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There are no answers for parents of colicky children. Doctors don't know why they cry and scientists have yet to find a cure. It's hard to tell the parents of a colicky child that there is nothing for them to do but wait it out. It is even harder, still, to hear your child cry for hours on end and not know what you can do about it. Below are a few tips on how to handle this crisis should the occasion ever arise.

What exactly is colic? A baby is defined as 'colicky' when they start crying in the late evening and cry for hours on end with seemingly nothing wrong with them. They show no signs of pain; they are not hungry or wet.

What can be done for a colicky baby? Depressingly enough, there is hardly anything that works to calm a colicky baby. Even more terrifying than that, you really do just have to endure those hours, days, and weeks.

How?
There is no tried and true method to dealing with a colicky baby. A crying baby is the hardest thing a parent has to deal with. There are some things you can do to ease the crying from frantic to workable.

I suggest walking your child. No parent wants to hear this. After all, it is tiring and doesn't that spoil your child? Actually, no. A child under six months old is not easily spoiled, according to recent studies. And, it is children between the ages of three weeks and four months that are susceptible to getting colic. Hold your child with his/her tummy against your tummy. My daughter had gas compounded with colic and I found that walking like this not only eased the crying and the pain she felt, but also stopped the crying altogether in some cases.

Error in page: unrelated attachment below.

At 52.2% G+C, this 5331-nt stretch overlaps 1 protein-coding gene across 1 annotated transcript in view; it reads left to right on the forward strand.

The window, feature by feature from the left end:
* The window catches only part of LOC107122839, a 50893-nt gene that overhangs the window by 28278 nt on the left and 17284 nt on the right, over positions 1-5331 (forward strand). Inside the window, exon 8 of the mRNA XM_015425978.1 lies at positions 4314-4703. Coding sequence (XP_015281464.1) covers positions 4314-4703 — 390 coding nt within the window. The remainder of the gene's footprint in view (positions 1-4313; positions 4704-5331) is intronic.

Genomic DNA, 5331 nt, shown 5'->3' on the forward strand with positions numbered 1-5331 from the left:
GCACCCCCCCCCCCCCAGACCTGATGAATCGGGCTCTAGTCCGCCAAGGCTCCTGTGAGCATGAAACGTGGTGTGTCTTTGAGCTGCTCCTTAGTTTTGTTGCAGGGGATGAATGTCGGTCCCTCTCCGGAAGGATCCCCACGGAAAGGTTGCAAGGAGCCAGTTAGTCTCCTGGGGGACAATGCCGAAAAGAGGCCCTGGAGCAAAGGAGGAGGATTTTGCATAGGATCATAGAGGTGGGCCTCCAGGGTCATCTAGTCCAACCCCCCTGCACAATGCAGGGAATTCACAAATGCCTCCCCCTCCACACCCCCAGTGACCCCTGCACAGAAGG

Push your child in a stroller. Though it has yet to be proven, I strongly believe that my daughter's massive problem with gas was a major factor in her colic problem. Pushing her in a stroller that bounced and bumped along helped that gas to work itself out.

Drive your child in his/her car seat. Not plausible at all times and it may become a habit. But, I reasoned with myself this way: which would I rather do; hear a screaming baby or drive for a little while? Which do you think won out? You don't always have to drive your child around, though. I did not practice this myself, but I have heard from several people that placing your child in their car seat or bouncy seat on top of the dishwasher or washing machine and turning it on for a cycle or two had the same affect.

Sing to your child or play calming music, such as classical. My daughter loves to hear classical. It didn't stop the crying altogether, but it did help ease the intense screaming, as well as soothing my raveled nerves.

Nothing works completely and sometimes everything you try to do has no effect whatsoever. In order to properly care for child, you have to take care of yourself. This is bound to be a time of thinly stretched nerves and endless, sleepless nights of pure agony. Try to relax and unwind and do spend time away from your screaming child.

Even if you are the only one your child will allow to hold him/her during their bouts with colic, try to get away for a little while during the daytime, at least. Have a friend or relative help by watching your child. Also, it is a good idea to have someone on hand at night to do little things for you. (Run fix that bottle, hold that screaming child while you make a mad dash to the bathroom, wash the dishes, cook a light meal so you don't starve in the midst of your agony.) Try and get some sleep whenever possible. Though it wrecked havoc on the house I found that sleeping whenever my daughter napped helped a little, if not a lot.

Remember, there is light at the end of the tunnel. Even if none of this works for you, there is an end in sight. Take heart and keep trying those methods. Before you know it one evening you'll be glancing worriedly at the clock, timing that next bout of tears and suddenly you'll realize you have a smiling, gurgling, HAPPY baby in your arms instead of the little crying tyke from the night before!